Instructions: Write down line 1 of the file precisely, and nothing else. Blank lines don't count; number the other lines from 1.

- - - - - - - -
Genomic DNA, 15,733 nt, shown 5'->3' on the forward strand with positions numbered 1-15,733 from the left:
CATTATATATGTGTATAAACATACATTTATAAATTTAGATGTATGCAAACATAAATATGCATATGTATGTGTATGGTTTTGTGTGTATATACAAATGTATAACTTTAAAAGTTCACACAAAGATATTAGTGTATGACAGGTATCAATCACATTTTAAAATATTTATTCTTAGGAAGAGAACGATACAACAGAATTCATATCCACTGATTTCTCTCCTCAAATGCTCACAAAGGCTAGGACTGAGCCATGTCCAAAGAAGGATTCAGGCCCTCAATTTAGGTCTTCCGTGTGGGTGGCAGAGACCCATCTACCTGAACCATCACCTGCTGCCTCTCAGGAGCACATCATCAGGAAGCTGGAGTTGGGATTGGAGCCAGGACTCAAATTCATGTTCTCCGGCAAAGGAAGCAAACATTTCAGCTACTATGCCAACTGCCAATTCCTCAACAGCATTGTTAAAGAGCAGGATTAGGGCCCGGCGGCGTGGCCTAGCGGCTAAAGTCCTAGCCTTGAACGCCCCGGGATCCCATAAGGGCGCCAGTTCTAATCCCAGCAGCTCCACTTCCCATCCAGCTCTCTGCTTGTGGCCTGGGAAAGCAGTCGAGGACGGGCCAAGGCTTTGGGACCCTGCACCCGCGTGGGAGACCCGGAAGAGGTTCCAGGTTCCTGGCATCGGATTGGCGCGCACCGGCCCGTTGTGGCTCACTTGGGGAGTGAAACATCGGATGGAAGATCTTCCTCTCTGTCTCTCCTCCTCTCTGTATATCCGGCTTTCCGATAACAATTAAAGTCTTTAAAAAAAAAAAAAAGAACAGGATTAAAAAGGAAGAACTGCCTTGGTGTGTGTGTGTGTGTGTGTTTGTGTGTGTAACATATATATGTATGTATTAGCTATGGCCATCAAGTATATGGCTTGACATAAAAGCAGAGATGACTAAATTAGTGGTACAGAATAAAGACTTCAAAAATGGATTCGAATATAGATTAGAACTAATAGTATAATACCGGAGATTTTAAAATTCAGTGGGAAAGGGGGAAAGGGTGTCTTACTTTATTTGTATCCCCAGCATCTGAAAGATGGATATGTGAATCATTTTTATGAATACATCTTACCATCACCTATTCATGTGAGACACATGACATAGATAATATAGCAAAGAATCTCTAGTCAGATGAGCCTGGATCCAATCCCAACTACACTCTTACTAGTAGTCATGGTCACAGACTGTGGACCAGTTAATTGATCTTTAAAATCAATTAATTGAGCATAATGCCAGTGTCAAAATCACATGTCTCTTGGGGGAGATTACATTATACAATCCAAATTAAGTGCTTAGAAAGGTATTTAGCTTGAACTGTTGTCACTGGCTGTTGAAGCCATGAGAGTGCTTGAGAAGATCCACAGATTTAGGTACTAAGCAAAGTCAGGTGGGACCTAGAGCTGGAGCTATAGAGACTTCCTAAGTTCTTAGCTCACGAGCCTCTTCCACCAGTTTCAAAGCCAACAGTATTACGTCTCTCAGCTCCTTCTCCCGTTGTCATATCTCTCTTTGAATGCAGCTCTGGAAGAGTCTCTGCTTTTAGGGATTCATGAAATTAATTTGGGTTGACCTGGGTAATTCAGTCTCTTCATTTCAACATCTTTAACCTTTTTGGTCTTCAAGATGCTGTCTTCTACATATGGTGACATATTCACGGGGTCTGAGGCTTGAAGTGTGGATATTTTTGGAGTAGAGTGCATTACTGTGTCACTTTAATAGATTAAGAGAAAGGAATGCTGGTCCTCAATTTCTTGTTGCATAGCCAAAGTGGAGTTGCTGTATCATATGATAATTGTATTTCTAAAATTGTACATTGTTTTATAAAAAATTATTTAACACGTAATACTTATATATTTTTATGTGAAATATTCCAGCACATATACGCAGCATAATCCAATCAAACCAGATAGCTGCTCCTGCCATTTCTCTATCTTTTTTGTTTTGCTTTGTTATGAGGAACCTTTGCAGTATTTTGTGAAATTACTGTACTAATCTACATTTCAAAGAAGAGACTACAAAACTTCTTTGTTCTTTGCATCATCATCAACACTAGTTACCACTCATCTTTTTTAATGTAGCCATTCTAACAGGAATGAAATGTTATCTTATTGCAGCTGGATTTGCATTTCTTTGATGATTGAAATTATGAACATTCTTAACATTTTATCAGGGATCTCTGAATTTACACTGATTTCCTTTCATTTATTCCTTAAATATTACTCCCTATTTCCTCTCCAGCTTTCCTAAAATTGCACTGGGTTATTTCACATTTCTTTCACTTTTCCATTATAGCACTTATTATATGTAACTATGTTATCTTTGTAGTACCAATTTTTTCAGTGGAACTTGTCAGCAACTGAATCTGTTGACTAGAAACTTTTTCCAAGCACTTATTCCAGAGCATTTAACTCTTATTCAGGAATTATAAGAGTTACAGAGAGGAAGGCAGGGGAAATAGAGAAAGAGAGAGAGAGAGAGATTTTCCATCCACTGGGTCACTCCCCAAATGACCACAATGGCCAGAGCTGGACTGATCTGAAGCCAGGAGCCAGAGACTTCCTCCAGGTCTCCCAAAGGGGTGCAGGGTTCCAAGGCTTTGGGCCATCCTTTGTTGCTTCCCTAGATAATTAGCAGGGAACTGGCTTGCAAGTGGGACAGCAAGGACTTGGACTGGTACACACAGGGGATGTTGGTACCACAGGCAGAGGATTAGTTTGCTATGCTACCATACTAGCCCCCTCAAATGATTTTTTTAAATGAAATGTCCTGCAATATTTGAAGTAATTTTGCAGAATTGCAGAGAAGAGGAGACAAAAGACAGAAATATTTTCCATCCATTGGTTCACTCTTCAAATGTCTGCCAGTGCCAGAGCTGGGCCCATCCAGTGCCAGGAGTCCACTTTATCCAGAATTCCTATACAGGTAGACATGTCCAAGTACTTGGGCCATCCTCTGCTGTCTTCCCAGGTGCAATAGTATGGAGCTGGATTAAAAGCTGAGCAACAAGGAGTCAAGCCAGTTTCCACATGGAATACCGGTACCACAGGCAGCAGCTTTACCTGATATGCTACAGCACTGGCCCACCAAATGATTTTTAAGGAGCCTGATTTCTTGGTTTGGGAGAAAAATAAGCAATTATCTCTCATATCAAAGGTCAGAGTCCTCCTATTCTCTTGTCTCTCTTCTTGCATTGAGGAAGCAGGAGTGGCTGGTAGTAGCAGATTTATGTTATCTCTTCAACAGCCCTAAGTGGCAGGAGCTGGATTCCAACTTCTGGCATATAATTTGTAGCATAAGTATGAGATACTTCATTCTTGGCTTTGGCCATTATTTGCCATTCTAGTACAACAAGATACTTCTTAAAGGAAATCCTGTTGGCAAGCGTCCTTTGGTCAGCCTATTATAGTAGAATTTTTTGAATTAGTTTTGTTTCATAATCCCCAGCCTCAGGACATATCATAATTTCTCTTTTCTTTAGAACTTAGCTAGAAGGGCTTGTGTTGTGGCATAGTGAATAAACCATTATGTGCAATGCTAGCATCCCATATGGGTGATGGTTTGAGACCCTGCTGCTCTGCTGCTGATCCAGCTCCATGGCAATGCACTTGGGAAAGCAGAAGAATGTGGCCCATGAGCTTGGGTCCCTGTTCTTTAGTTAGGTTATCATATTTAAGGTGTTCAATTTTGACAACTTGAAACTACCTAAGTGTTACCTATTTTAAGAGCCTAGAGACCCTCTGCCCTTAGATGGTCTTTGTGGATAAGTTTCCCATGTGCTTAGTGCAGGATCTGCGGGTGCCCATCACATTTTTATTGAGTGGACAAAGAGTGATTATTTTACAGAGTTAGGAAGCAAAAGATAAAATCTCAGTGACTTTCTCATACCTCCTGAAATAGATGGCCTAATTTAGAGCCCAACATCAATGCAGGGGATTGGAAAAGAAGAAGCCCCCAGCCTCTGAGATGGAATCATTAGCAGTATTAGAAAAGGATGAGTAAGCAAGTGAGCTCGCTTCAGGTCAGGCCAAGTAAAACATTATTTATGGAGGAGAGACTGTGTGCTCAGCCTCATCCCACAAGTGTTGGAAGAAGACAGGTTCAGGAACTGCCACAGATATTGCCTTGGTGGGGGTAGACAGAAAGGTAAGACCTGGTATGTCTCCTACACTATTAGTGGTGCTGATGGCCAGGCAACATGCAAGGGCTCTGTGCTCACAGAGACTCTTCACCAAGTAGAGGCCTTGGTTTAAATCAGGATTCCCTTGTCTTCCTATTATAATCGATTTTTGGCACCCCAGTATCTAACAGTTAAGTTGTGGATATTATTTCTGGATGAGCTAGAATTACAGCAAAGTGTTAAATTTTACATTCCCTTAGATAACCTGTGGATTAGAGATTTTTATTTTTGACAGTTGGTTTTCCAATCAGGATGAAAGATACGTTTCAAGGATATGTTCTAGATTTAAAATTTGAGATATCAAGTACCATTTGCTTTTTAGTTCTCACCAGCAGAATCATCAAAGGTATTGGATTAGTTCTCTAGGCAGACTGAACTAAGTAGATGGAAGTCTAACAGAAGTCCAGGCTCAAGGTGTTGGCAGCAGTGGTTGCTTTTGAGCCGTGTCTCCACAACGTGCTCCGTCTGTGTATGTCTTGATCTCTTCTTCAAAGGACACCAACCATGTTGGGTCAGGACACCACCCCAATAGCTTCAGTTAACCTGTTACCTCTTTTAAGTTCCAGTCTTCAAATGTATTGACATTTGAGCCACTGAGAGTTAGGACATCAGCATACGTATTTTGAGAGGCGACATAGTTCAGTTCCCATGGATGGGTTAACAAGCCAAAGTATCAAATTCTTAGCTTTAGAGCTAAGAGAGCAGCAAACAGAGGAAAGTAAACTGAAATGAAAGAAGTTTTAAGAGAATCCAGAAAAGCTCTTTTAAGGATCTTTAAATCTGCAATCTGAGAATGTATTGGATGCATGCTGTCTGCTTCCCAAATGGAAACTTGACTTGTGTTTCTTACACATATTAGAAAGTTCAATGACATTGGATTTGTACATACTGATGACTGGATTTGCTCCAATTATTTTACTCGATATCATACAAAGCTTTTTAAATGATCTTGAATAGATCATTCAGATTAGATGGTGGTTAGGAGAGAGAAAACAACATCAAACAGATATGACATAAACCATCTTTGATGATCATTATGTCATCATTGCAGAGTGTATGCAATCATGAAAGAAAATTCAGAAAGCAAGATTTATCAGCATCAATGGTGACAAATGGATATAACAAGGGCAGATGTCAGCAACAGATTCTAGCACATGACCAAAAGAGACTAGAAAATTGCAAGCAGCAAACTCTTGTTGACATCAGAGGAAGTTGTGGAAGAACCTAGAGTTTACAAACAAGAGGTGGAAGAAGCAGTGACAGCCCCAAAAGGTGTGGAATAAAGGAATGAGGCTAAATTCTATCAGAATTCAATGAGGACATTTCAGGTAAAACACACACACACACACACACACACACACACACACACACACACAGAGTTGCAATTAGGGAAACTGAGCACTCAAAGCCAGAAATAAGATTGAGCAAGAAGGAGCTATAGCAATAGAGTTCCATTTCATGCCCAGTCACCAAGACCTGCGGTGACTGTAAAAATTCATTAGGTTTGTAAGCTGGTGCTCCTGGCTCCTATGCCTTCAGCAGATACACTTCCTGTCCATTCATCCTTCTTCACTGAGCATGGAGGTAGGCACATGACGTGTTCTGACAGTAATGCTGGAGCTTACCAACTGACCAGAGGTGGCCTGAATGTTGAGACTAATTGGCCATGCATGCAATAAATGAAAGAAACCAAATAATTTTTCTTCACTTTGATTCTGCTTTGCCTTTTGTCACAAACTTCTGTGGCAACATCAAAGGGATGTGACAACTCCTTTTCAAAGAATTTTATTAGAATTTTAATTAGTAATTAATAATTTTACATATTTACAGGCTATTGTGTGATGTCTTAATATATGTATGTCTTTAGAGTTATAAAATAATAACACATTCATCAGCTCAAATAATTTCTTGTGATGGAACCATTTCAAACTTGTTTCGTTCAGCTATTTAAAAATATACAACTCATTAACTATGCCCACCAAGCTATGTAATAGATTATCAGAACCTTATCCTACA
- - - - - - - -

Genomic DNA, 15,733 nt, shown 5'->3' on the forward strand with positions numbered 1-15,733 from the left: